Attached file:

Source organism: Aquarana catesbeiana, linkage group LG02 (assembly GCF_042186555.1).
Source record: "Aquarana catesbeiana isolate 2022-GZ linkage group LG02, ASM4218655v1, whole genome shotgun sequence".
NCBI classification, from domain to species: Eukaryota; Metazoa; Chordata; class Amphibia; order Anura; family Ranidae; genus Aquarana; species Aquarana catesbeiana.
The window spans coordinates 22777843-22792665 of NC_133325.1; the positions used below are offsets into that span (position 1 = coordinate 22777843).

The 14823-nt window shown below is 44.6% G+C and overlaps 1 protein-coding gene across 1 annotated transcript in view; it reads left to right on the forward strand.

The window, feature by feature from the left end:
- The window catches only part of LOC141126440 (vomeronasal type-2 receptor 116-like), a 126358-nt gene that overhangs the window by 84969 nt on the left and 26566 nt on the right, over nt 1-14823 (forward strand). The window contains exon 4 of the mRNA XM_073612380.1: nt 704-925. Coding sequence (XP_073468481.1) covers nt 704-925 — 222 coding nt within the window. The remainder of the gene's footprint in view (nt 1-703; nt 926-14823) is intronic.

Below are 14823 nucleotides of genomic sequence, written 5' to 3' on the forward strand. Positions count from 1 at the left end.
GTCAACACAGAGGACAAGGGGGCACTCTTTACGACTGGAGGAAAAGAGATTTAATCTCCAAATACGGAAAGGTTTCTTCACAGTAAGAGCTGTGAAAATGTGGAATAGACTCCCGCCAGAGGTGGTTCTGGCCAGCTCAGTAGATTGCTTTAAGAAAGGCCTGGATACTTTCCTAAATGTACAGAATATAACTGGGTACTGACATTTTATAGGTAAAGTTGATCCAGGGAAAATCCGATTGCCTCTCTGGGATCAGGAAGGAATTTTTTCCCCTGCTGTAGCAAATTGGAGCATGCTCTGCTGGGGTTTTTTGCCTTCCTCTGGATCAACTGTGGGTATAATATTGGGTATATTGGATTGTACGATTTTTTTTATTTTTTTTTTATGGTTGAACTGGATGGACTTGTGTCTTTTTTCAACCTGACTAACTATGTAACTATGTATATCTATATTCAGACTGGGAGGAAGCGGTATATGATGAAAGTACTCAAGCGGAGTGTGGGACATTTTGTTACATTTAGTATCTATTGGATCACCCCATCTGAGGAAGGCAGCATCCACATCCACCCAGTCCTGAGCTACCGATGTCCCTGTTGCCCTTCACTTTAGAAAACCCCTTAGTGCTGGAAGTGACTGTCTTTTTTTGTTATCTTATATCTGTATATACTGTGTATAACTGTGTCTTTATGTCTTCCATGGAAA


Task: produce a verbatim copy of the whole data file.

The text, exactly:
Source organism: Aquarana catesbeiana, linkage group LG02 (assembly GCF_042186555.1).
Source record: "Aquarana catesbeiana isolate 2022-GZ linkage group LG02, ASM4218655v1, whole genome shotgun sequence".
NCBI classification, from domain to species: Eukaryota; Metazoa; Chordata; class Amphibia; order Anura; family Ranidae; genus Aquarana; species Aquarana catesbeiana.
The window spans coordinates 22777843-22792665 of NC_133325.1; the positions used below are offsets into that span (position 1 = coordinate 22777843).

The 14823-nt window shown below is 44.6% G+C and overlaps 1 protein-coding gene across 1 annotated transcript in view; it reads left to right on the forward strand.

The window, feature by feature from the left end:
- The window catches only part of LOC141126440 (vomeronasal type-2 receptor 116-like), a 126358-nt gene that overhangs the window by 84969 nt on the left and 26566 nt on the right, over nt 1-14823 (forward strand). The window contains exon 4 of the mRNA XM_073612380.1: nt 704-925. Coding sequence (XP_073468481.1) covers nt 704-925 — 222 coding nt within the window. The remainder of the gene's footprint in view (nt 1-703; nt 926-14823) is intronic.

Below are 14823 nucleotides of genomic sequence, written 5' to 3' on the forward strand. Positions count from 1 at the left end.
GTCAACACAGAGGACAAGGGGGCACTCTTTACGACTGGAGGAAAAGAGATTTAATCTCCAAATACGGAAAGGTTTCTTCACAGTAAGAGCTGTGAAAATGTGGAATAGACTCCCGCCAGAGGTGGTTCTGGCCAGCTCAGTAGATTGCTTTAAGAAAGGCCTGGATACTTTCCTAAATGTACAGAATATAACTGGGTACTGACATTTTATAGGTAAAGTTGATCCAGGGAAAATCCGATTGCCTCTCTGGGATCAGGAAGGAATTTTTTCCCCTGCTGTAGCAAATTGGAGCATGCTCTGCTGGGGTTTTTTGCCTTCCTCTGGATCAACTGTGGGTATAATATTGGGTATATTGGATTGTACGATTTTTTTTATTTTTTTTTTATGGTTGAACTGGATGGACTTGTGTCTTTTTTCAACCTGACTAACTATGTAACTATGTATATCTATATTCAGACTGGGAGGAAGCGGTATATGATGAAAGTACTCAAGCGGAGTGTGGGACATTTTGTTACATTTAGTATCTATTGGATCACCCCATCTGAGGAAGGCAGCATCCACATCCACCCAGTCCTGAGCTACCGATGTCCCTGTTGCCCTTCACTTTAGAAAACCCCTTAGTGCTGGAAGTGACTGTCTTTTTTTGTTATCTTATATCTGTATATACTGTGTATAACTGTGTCTTTATGTCTTCCATGGAAA